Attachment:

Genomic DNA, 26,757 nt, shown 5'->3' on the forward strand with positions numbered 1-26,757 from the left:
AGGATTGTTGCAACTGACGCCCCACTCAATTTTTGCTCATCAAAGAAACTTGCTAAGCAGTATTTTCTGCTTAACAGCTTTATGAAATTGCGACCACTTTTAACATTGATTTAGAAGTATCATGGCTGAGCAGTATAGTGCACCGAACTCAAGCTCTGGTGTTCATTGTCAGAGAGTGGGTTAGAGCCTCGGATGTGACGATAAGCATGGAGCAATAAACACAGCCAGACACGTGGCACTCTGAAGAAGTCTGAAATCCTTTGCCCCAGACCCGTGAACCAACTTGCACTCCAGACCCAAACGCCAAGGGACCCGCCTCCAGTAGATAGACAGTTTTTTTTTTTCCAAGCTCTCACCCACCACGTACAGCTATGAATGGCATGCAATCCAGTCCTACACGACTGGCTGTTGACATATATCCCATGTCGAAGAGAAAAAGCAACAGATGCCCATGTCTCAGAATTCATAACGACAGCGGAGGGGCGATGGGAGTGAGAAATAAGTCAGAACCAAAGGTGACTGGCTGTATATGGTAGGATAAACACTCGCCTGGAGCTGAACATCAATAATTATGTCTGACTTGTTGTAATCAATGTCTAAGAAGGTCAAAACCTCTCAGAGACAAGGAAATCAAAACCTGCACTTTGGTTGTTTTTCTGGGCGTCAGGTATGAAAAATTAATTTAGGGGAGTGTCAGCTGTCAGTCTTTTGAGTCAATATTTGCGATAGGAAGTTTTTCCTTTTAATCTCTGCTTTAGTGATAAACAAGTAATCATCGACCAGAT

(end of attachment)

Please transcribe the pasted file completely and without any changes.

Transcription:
Genomic DNA, 26,757 nt, shown 5'->3' on the forward strand with positions numbered 1-26,757 from the left:
AGGATTGTTGCAACTGACGCCCCACTCAATTTTTGCTCATCAAAGAAACTTGCTAAGCAGTATTTTCTGCTTAACAGCTTTATGAAATTGCGACCACTTTTAACATTGATTTAGAAGTATCATGGCTGAGCAGTATAGTGCACCGAACTCAAGCTCTGGTGTTCATTGTCAGAGAGTGGGTTAGAGCCTCGGATGTGACGATAAGCATGGAGCAATAAACACAGCCAGACACGTGGCACTCTGAAGAAGTCTGAAATCCTTTGCCCCAGACCCGTGAACCAACTTGCACTCCAGACCCAAACGCCAAGGGACCCGCCTCCAGTAGATAGACAGTTTTTTTTTTTCCAAGCTCTCACCCACCACGTACAGCTATGAATGGCATGCAATCCAGTCCTACACGACTGGCTGTTGACATATATCCCATGTCGAAGAGAAAAAGCAACAGATGCCCATGTCTCAGAATTCATAACGACAGCGGAGGGGCGATGGGAGTGAGAAATAAGTCAGAACCAAAGGTGACTGGCTGTATATGGTAGGATAAACACTCGCCTGGAGCTGAACATCAATAATTATGTCTGACTTGTTGTAATCAATGTCTAAGAAGGTCAAAACCTCTCAGAGACAAGGAAATCAAAACCTGCACTTTGGTTGTTTTTCTGGGCGTCAGGTATGAAAAATTAATTTAGGGGAGTGTCAGCTGTCAGTCTTTTGAGTCAATATTTGCGATAGGAAGTTTTTCCTTTTAATCTCTGCTTTAGTGATAAACAAGTAATCATCGACCAGAT